Security and Defense: Escalation?

It was as if Palestinian terror groups did not wantto bother Israel as it fought a diplomatic battle against Turkey.Between Thursday and Sunday, they fired more than 20 Kassams, Katyushasand mortar shells, the largest concentrated attack since Operation CastLead ended almost exactly a year ago. IDF officers, including Chief ofGeneral Staff Lt.-Gen. Gabi Ashkenazi and OC Southern Command Maj.-Gen.Yoav Galant, warned that another round with Hamas was likely justaround the corner.

Sunday, in particular, was reminiscent of the olddays, when the Gaza border saw action almost every day. In the morning,terror groups fired a number of mortar shells. At night, as theyprepared a repeat attack, the IAF bombed an Islamic Jihad cell, killingthree operatives, including a top commander.

Then came Monday. At about the same time that Deputy ForeignMinister Danny Ayalon sat down to rip into the Turkish ambassador, theviolence suddenly disappeared almost as fast as it came.

In reality there is no direct connection between theJerusalem-Ankara diplomatic crisis and the sudden lull in violence onthe Gaza front. Rather, the attacks are likely part of a greaterdiplomatic strategy in which Hamas is reminding Jerusalem, Cairo andRamallah that there is an alternative to the past year of quiet.

The sudden escalation is understood here as Hamas'sway of blowing off steam following the tightening of screws on the GazaStrip in recent weeks.

THE INCREASED pressure began a month ago at the height ofnegotiations for the release of kidnapped soldier Gilad Schalit when,against Hamas expectations, Israeli officials made clear that even ifhe is released, the blockade on Gaza will be kept in place. The Israeliposition is made possible by a 2007 government decision which definedGaza as a "hostile entity," meaning that Israel legally only needs toensure that a humanitarian crisis does not break out there, but it doesnot need to transfer into Gaza whatever Hamas wants.

Nextcame Egypt's decision to construct an underground steel wall along thePhiladelphi corridor, which would curb, if not halt the transfer ofweapons through the hundreds of cross-border smuggling tunnels. Thisled to violent demonstrations along the border, during which anEgyptian guard was killed. Cairo, however, is not stopping its workand, if anything, is speeding it up.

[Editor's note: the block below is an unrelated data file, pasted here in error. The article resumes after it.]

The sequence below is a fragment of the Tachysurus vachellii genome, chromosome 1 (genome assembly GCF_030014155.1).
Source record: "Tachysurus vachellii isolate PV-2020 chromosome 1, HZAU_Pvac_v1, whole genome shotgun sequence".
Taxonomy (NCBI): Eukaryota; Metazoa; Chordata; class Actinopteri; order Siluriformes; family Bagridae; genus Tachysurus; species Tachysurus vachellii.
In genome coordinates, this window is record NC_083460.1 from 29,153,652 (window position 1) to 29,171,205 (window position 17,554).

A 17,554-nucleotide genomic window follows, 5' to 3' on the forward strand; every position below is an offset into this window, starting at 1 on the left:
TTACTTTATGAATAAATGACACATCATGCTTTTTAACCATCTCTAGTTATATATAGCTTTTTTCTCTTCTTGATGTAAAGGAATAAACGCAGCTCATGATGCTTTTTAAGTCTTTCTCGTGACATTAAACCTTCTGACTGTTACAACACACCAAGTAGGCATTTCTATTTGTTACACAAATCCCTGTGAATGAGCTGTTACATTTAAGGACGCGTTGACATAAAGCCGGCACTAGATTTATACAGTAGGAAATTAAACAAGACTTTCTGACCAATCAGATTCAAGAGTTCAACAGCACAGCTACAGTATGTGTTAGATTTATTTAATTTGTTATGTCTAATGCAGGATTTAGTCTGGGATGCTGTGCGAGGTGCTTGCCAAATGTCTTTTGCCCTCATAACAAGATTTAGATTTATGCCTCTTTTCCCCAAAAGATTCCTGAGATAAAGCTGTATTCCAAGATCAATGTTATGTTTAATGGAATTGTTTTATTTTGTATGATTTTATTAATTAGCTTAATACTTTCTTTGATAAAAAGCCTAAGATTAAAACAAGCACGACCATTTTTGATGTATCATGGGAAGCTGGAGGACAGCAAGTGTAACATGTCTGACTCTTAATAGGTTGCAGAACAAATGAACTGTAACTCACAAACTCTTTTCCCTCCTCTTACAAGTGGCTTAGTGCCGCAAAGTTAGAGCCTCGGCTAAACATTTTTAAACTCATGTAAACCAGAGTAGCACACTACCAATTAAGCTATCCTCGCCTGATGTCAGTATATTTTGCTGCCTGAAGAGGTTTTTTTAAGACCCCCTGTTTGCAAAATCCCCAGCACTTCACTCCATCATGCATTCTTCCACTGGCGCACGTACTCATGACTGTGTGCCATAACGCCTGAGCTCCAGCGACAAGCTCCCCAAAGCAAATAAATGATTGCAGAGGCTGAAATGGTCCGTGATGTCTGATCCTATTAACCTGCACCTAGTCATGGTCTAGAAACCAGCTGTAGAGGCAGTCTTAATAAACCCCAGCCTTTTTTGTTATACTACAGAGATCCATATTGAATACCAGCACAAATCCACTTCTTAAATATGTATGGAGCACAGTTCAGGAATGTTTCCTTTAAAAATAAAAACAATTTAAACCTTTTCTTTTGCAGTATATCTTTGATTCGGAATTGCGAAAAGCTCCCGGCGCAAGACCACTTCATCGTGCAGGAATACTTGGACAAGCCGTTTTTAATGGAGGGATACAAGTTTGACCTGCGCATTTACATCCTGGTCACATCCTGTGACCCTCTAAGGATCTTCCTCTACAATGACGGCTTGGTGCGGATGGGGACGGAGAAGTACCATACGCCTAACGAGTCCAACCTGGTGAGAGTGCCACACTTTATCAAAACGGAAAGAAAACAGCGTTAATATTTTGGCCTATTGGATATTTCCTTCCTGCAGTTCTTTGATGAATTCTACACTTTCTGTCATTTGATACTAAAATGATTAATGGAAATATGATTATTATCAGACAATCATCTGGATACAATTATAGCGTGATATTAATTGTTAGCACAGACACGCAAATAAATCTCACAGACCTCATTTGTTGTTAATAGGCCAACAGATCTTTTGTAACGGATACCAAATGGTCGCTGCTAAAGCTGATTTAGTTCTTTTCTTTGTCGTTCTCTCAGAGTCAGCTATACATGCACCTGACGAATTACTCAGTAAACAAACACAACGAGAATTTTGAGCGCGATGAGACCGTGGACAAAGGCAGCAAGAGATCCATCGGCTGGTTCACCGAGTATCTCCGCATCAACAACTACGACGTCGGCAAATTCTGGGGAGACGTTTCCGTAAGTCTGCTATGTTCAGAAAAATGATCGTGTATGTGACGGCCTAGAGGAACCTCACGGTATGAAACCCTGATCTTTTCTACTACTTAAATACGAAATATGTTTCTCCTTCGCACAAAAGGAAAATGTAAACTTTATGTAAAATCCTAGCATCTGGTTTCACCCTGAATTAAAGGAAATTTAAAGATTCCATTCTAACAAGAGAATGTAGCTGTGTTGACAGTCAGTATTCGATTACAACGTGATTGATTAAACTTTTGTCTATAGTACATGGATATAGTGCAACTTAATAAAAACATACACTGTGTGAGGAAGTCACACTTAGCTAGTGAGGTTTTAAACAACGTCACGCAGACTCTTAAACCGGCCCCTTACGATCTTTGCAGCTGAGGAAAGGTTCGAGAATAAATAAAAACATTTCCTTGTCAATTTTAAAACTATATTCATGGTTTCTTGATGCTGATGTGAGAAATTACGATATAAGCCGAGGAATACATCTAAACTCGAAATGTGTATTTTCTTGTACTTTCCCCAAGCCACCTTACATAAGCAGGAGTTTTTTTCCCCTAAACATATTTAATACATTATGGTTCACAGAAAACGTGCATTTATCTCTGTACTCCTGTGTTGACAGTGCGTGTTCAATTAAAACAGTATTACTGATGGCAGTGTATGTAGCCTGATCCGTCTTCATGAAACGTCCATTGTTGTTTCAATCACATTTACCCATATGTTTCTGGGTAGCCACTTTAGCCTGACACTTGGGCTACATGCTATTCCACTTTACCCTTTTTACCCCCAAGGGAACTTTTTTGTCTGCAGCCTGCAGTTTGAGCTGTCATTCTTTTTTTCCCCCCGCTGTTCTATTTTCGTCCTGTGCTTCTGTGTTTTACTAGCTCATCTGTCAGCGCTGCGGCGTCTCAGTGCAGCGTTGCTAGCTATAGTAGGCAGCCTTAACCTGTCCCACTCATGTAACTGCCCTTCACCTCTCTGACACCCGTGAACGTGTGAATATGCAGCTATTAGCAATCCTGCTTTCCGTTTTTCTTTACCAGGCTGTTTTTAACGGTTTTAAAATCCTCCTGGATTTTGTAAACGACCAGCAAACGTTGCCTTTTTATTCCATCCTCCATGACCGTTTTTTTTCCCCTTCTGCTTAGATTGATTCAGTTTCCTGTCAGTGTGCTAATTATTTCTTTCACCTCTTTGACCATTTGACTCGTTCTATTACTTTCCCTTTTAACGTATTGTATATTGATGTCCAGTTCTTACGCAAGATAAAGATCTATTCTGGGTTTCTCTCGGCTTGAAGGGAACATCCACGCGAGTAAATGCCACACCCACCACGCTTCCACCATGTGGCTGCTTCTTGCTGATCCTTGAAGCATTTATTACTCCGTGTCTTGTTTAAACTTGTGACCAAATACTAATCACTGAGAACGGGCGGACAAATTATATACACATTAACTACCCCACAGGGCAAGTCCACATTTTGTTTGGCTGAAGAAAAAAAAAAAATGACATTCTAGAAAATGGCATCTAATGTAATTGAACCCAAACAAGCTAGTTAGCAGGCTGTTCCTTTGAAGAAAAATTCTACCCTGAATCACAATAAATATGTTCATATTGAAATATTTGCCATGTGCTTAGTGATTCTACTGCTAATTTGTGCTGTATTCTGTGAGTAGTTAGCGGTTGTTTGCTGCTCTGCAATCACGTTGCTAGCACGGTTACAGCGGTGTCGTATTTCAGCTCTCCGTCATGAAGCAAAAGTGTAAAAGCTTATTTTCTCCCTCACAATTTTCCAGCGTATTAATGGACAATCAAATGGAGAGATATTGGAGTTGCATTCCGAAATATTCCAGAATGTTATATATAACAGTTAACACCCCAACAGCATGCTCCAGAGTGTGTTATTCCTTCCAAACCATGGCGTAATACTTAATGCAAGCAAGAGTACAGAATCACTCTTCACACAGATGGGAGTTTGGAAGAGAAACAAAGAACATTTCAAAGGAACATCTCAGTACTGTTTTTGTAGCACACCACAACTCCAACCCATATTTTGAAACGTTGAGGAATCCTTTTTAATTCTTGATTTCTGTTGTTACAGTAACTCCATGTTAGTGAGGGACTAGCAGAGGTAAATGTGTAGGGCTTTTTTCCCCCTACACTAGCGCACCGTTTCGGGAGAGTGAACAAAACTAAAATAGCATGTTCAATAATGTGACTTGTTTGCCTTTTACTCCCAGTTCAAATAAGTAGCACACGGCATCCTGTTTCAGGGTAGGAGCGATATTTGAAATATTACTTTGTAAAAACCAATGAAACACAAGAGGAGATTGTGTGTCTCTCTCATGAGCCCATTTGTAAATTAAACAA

This does not mean that the smuggling will stop, since Hamaswill just dig its tunnels deeper to circumvent the wall. What is reallyneeded, a top IDF officer explained, is for the Egyptians to deploytheir security forces more effectively along the border.


"Just because someone who was failing starts doing better, doesn't mean he's any closer to an 'A'," the officer said.

Next was the testing of the Iron Dome, during which the missiledefense system successfully intercepted several barrages of rockets,including Kassams, Katyushas and mortar shells.

And finally, on Sunday the screws were tightened even more withPrime Minister Binyamin Netanyahu's decision to erect a fence along theborder with Egypt.

While Gaza is not directly on the Israeli-Egyptian border, itsclosure will prevent potential terror infiltrations via the "U Track" -dubbed such by the IDF's Southern Command in reference to the crossingof gunmen from Gaza to Sinai, and then into Israel.

The message to Hamas from all of this is clear - the siege onGaza from Israel and Egypt will continue and even escalate. Inaddition, in about six months, rocket attacks won't be as effectivesince the Iron Dome will be deployed along the border.

All of this has put Hamas under a tremendous amount ofpressure, and it is believed within the IDF that this pressure is themain reason behind the recent escalation in rocket attacks.

The quick response, including the targeting of the IslamicJihad rocket squad, is a demonstration of how Israel will not sit backidly, and how closely its intelligence services work with the IAF. Itis also one of the reasons that Hamas again cracked down on Palestinianfactions to stop the escalation from spinning out of control.

Allowing such an escalation would currently be against Hamas'sinterest, which is continuing to rebuild its infrastructure and amassweaponry ahead of the next conflict.

While the same rearmament is taking place with Hizbullah inLebanon, Military Intelligence believes that Gaza will likely light upbefore the North. This is a result of the constraints currently onHizbullah due to its active membership in the Lebanese government.

While Hamas is in charge of Gaza, the continued stalemate inthe reconciliation talks with Fatah leaves it less restrained, sinceless political responsibility means more military maneuverability.